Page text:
Struggling to Agree on HomePod's Place in the Market

Posted by Matt Birchler
— 2 min read

“Smart” speaker – what makes a speaker smart?

Maybe if Apple had called the HomePod a “super speaker” or something else and more directly avoided the comparison to “smart” devices like the Echo and the Home, they wouldn’t be having so many tech reviewers reviewing a Ferrari as if it were a Corolla.

I love The Loop, but I disagree with the writers of this point. When Apple got on stage last June and showed off the HomePod, they specifically said this this product was built so that you would buy it instead of a smart speaker (Google Home, Amazon Echo) and a nice wireless regular speaker (Sonos, Bose). They opened the pitch there and they justified the price by comparing it to someone buying both a smart and non-smart speaker. It’s on tape, you can see it for yourself.

Since June, Apple’s communication and marketing around the HomePod has been very heavily focused on music and the sound quality the HomePod produces. Apple Music has the best music library with the best exclusives, and the speakers sounds great by all accounts. On the speaker side, it sounds like Apple smoked Bose, Sonos, and the like at their own game. Crushing it, absolutely crushing it.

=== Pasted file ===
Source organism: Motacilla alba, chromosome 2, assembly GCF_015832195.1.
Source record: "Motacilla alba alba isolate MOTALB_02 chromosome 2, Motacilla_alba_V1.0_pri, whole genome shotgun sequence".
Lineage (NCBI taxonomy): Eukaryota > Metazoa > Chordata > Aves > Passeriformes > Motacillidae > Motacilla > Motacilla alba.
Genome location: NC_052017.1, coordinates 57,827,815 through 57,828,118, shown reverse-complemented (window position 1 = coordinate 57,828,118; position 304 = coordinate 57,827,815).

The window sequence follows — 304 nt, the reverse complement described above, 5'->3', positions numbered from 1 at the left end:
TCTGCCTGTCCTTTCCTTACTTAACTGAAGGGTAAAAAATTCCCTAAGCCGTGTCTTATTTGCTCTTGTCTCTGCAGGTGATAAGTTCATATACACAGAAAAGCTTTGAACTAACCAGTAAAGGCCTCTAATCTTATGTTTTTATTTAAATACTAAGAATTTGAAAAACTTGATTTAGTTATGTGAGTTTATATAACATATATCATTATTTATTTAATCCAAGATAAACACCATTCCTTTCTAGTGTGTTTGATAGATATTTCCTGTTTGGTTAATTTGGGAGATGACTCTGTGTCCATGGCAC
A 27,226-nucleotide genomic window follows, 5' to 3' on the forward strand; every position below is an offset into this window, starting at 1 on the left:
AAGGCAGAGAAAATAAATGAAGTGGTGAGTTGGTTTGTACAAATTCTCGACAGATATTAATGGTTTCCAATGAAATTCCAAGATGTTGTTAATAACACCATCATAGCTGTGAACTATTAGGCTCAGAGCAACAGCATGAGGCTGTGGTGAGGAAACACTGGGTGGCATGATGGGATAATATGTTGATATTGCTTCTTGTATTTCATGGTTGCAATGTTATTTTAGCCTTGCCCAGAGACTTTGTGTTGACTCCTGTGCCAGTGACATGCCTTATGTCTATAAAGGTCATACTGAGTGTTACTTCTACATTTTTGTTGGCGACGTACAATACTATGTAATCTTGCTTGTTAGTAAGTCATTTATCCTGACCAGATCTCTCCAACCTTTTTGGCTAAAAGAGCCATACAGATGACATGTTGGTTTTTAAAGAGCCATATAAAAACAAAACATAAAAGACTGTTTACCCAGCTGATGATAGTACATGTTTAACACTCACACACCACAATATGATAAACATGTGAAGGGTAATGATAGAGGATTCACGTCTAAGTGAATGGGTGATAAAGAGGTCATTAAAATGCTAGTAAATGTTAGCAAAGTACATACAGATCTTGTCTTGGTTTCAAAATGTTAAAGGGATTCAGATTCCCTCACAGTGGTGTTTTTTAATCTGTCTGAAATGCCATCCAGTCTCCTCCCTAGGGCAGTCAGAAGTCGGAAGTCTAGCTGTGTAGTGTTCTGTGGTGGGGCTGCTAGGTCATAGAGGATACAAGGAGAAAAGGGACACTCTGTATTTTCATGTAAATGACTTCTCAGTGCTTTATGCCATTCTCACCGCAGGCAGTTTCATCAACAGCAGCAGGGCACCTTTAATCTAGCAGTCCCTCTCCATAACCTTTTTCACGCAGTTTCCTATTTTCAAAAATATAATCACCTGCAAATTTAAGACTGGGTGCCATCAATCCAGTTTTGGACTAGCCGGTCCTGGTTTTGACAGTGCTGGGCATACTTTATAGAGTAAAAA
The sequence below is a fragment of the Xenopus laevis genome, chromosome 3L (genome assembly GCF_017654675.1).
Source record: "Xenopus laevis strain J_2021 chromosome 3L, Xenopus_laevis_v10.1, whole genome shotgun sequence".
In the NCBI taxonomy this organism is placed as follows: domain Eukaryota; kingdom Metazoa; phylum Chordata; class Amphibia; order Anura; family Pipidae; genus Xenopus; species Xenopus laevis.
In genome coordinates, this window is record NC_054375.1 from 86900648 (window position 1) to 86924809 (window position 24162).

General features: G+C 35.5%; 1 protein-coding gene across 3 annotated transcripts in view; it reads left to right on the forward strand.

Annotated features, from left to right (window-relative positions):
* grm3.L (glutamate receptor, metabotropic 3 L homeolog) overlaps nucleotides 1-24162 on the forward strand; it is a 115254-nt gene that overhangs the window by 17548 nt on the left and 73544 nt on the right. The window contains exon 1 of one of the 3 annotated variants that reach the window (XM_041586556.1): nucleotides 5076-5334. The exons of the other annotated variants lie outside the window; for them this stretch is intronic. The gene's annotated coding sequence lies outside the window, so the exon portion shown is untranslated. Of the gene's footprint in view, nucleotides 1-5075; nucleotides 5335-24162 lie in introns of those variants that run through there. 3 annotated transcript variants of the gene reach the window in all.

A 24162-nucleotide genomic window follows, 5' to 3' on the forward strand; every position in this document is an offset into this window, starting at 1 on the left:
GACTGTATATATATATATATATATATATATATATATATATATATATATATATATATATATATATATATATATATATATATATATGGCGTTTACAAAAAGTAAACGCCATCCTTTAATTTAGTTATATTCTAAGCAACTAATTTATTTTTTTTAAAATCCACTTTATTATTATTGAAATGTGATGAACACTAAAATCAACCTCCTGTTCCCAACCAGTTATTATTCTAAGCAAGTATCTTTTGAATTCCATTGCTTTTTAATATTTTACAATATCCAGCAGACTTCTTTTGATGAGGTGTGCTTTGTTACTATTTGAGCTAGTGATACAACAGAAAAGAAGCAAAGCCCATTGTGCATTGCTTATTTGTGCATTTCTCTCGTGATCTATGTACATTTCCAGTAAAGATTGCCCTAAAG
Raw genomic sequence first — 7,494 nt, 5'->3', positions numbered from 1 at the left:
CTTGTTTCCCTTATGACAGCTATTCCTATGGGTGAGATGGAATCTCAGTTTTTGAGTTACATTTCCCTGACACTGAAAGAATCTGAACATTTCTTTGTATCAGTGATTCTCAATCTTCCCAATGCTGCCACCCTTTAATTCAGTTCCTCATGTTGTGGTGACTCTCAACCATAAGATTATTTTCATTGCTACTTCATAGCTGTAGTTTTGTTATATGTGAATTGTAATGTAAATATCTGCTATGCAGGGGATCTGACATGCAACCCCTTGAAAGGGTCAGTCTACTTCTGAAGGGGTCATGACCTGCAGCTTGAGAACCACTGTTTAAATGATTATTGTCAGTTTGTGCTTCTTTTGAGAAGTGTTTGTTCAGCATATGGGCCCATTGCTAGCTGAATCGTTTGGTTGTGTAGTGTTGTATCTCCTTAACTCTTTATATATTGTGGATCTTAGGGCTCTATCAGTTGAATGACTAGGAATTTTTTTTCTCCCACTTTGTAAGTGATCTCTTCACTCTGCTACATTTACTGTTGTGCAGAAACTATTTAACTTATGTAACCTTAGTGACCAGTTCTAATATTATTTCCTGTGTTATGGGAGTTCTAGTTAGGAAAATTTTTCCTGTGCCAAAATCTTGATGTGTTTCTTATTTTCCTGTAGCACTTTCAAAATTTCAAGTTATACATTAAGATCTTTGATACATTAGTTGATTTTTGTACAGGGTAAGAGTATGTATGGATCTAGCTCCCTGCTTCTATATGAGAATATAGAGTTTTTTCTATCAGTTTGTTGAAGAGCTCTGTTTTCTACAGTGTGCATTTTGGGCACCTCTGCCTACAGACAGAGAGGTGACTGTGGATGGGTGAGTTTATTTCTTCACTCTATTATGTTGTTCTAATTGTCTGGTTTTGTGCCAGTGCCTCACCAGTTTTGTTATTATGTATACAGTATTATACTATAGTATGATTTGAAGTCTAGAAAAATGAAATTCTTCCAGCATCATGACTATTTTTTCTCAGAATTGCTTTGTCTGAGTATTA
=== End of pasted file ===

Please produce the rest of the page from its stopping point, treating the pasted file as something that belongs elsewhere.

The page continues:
But because Apple has been talking more about sound than voice lately, some people are acting like the voice stuff doesn’t matter, or that the voice stuff is a pure bonus, and Apple can only gain points for anything voice control adds, it can not be criticized for its limitations.

This is where we diverge.

Apple built a speaker with a voice assistant built in and I think it’s more than fair to compare it to other speakers that have voice assistants built in. Yes, Apple focused on sound quality above all else in this model while other companies favored different features, but consumers are the same way. We all buy products differently based on our priorities and it’s reasonable to see people prioritizing things differently from you.

As a reviewer, it is unfair to judge a product against things it is clearly not comparable to, and if the HomePod had launched without any voice control at all, I’d agree that comparing it to the Amazon and Google products on the market was unfair, but they didn’t, Siri is right there front-and-center as the main interface to this product. It shouldn’t be all your review hits on, but it’s sure as hell relevant to the quality of the product.

Products are released into the market and they are compared by consumers to products they find similar. Just because a company focuses their marketing on a specific feature, that doesn;t mean all customers are going to agree. As John Gruber succinctly put it:

No one other than a gadget reviewer is going to put both a HomePod and Echo in their kitchen. They’re going to have one. It is, most certainly, a competition.

The HomePod is trying to get people to stop buying Sonos, Bose, Google, and Amazon speakers.